Talk of the Nation on UPR Too

Weekdays at 2:00 p.m.

 

Each day, Talk of the Nation combines the award-winning resources of NPR News with the vital participation of listeners. The result is a spirited and productive exchange of knowledge and insight that delves deeply into the news and ideas of the day.

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Health Care
11:35 am
Fri June 1, 2012

Can Technology Deliver Better Health Care?

Transcript

IRA FLATOW, HOST:

This is SCIENCE FRIDAY. I'm Ira Flatow. If you have trouble sleeping, your doctor might send you to a sleep lab and spend $3,000 a night to chart your sleep cycle, or you could do the same thing at home with a commercially available headband, which wirelessly transmits your sleep data to your smartphone for under 100 bucks.

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Science
11:29 am
Fri June 1, 2012

Lightning Bug Of A Different Color

Transcript

IRA FLATOW, HOST:

And now for our Video Pick of the Week. Flora's still here and positioned perfectly to take us on a safari.

FLORA LICHTMAN, BYLINE: We're still on safari.

FLATOW: We're still on safari.

LICHTMAN: The safari continues, this time to slightly larger organisms. See if you can see with your naked eye, and maybe in your own backyard. These guys are glow-in-the-dark - I have you already, don't I?

FLATOW: Yeah.

LICHTMAN: Millipedes - which, I didn't know - let me - can I tell you the story of how this came about?

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NPR Story
10:39 am
Fri June 1, 2012

Paralyzed Rats Walk, Even Sprint After Rehab

Originally published on Fri June 1, 2012 11:18 am

Reporting in Science, researchers write that a combination of therapies, willpower and chocolate helped rats with severe spinal cord injuries learn to walk and even run again. Neurobiologist Moses Chao, not affiliated with the study, discusses the rehab method and whether it could work in humans.

NPR Story
10:39 am
Fri June 1, 2012

Why Ignorance Trumps Knowledge In Scientific Pursuit

Originally published on Fri June 1, 2012 11:22 am

Transcript

IRA FLATOW, HOST:

People looking at the scientific world from the outside often see it as one dominated by facts, where scientists use a stepwise, systematic process that begins - you know, you learned all this stuff in grade school, a hypothesis, the collection of data, of observations, blah, blah, blah, you go through all these steps.

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NPR Story
10:39 am
Fri June 1, 2012

The Many Lifestyles Of Muck-Dwelling Microbes

Originally published on Fri June 1, 2012 11:26 am

Scientists at the University of Leeds are exploring ways to use magnetic bacteria to build biocomputers of the future. Meanwhile, another group of researchers, reporting in Science, write that they have unearthed deep-sea microbe that live off nutrients from the dinosaur age.

Music Interviews
12:40 pm
Thu May 31, 2012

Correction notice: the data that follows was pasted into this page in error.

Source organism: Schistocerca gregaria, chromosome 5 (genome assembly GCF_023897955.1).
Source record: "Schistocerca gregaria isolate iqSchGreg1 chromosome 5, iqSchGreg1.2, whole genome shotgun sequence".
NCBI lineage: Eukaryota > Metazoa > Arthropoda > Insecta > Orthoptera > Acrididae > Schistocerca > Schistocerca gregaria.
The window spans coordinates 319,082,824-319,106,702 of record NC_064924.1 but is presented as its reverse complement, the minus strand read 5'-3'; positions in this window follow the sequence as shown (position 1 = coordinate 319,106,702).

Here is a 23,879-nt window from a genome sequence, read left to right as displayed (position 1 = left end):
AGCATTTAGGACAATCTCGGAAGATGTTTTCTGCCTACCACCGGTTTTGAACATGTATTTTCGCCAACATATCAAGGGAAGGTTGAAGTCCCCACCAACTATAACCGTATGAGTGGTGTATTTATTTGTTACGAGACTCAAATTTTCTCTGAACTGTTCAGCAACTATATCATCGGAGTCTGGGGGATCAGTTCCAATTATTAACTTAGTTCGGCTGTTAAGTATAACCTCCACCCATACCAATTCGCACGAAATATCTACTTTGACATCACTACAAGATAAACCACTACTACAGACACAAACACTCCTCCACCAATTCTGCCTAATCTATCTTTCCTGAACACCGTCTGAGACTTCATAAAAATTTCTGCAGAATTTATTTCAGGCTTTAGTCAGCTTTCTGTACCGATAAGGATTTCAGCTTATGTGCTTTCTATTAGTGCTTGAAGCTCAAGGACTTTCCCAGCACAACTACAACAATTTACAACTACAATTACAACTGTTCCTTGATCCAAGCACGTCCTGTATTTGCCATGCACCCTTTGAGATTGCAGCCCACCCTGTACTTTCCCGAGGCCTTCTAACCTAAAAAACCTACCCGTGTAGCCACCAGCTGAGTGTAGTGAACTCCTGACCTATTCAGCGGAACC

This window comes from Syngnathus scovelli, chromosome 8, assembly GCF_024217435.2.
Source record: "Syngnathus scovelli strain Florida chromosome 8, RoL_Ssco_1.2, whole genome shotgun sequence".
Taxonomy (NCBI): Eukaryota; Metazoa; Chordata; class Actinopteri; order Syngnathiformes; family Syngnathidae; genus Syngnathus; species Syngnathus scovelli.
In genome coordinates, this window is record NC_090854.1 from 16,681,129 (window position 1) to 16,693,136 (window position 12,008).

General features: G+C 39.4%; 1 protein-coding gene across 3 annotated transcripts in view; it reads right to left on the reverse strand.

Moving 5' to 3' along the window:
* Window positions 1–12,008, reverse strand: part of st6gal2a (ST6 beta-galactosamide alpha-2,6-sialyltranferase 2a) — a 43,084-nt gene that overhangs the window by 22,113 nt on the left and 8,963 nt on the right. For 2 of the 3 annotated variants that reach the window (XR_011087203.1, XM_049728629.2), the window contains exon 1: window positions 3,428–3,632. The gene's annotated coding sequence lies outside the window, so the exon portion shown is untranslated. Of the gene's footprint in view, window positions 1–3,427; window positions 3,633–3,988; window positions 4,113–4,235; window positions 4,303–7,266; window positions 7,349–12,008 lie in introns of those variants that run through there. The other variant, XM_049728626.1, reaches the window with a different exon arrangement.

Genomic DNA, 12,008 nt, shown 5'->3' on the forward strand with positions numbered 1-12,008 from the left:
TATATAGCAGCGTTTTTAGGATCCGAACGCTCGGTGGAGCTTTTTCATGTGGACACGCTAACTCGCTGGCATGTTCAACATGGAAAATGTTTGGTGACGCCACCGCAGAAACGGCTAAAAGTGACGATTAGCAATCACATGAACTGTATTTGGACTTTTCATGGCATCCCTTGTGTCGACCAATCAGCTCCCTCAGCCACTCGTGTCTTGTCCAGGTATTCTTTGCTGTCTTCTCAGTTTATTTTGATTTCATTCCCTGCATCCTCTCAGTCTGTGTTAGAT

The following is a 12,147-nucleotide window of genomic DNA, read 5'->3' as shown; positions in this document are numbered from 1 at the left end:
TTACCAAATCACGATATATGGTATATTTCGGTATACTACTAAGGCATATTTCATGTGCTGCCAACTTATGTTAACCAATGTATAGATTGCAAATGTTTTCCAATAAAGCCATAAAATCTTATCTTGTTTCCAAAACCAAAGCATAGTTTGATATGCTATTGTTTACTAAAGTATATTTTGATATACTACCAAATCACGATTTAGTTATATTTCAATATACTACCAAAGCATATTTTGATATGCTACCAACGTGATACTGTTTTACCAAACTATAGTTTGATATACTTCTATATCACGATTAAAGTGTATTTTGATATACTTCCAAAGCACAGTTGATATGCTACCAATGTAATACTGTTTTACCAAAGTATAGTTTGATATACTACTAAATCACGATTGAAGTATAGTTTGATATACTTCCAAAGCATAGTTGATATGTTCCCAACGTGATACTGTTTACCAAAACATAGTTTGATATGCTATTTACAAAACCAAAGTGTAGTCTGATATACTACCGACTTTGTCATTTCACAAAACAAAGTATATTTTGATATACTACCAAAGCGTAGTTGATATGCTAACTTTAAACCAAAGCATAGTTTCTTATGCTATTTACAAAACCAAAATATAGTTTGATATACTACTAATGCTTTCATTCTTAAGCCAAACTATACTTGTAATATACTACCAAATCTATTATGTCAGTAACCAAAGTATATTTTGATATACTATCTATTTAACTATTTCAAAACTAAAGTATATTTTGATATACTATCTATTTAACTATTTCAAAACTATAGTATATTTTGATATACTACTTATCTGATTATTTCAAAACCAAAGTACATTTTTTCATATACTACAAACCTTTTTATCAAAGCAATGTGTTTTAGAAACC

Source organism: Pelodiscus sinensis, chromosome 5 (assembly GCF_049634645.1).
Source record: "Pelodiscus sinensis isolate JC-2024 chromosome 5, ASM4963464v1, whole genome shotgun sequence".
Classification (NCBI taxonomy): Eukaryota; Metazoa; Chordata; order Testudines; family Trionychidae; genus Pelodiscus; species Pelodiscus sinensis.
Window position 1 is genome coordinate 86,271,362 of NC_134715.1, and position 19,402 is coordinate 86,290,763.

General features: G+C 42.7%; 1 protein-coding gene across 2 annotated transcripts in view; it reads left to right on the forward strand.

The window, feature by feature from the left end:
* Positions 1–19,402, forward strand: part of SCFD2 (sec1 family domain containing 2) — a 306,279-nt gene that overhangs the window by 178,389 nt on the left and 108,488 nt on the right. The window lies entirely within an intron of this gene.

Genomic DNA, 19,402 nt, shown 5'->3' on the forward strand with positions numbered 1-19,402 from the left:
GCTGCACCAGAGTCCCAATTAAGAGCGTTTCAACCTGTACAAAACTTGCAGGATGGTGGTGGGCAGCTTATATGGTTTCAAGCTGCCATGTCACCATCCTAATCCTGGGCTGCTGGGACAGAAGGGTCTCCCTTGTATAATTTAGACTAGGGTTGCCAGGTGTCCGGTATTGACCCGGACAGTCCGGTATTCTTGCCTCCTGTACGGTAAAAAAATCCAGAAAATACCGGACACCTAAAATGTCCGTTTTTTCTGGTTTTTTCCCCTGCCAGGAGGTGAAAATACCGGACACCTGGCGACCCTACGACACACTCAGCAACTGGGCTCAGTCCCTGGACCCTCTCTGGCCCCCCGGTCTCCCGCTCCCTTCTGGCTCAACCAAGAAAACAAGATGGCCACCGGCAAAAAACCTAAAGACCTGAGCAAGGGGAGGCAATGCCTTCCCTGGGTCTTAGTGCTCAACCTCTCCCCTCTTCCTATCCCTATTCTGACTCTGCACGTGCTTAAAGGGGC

Chely Wright: From Nashville Star To Outcast Activist

Chely Wright performs at the "Reading, Writing, Rhythm" show in Nashville, Tenn.
Tanya Braganti

Originally published on Fri June 1, 2012 9:54 am

As a child growing up in a small town in Kansas, Chely Wright would say a daily prayer: "Dear God, please don't let me be gay."

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Law
12:17 pm
Thu May 31, 2012

The Health Care Law And The Roberts Court

The Supreme Court is expected to rule on the controversial health care law in June. Many legal analysts expect the Justices to strike down parts of the law in a split, 5-4 decision, prompting a debate among legal scholars about what the decision will reveal about the politics of the High Court.

Asia
12:00 pm
Thu May 31, 2012

Pakistan: 'Terror State' Or American Ally?

Originally published on Thu May 31, 2012 12:54 pm

Transcript

NEAL CONAN, HOST:

This is TALK OF THE NATION. I'm Neal Conan.

Relations continue to deteriorate between the United States and Pakistan, a country some described as a nominal ally. A Senate panel voted last week to reduce aid to Islamabad after a doctor who helped the CIA find Osama bin Laden was sentenced to 33 years in prison. And Pakistan continues to refuse to reopen U.S. supply lines into Afghanistan that it cut in response to American air strikes that killed 24 Pakistani soldiers last year.

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On Disabilities
12:00 pm
Thu May 31, 2012

As Prosthetics Improve, Amputees Face New Choices

Originally published on Thu May 31, 2012 12:49 pm

Transcript

NEAL CONAN, HOST:

This is TALK OF THE NATION. I'm Neal Conan in Washington. Dedicated runner and family doctor Tom White coped for years with the consequences of a traffic accident, but over time, his left leg gave him more and more trouble and pain, to the point where he decided to have it amputated.

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Remembrances
12:25 pm
Wed May 30, 2012

Remembering Doc Watson With 'Tennessee Stud'

Legendary folk singer and guitarist Doc Watson died on Tuesday, at the age of 89. Long considered one of America's greatest musicians, Watson was blind from the age of one, and taught himself to play music. NPR's Neal Conan remembers the life and career of Doc Watson with a song: "Tennessee Stud."

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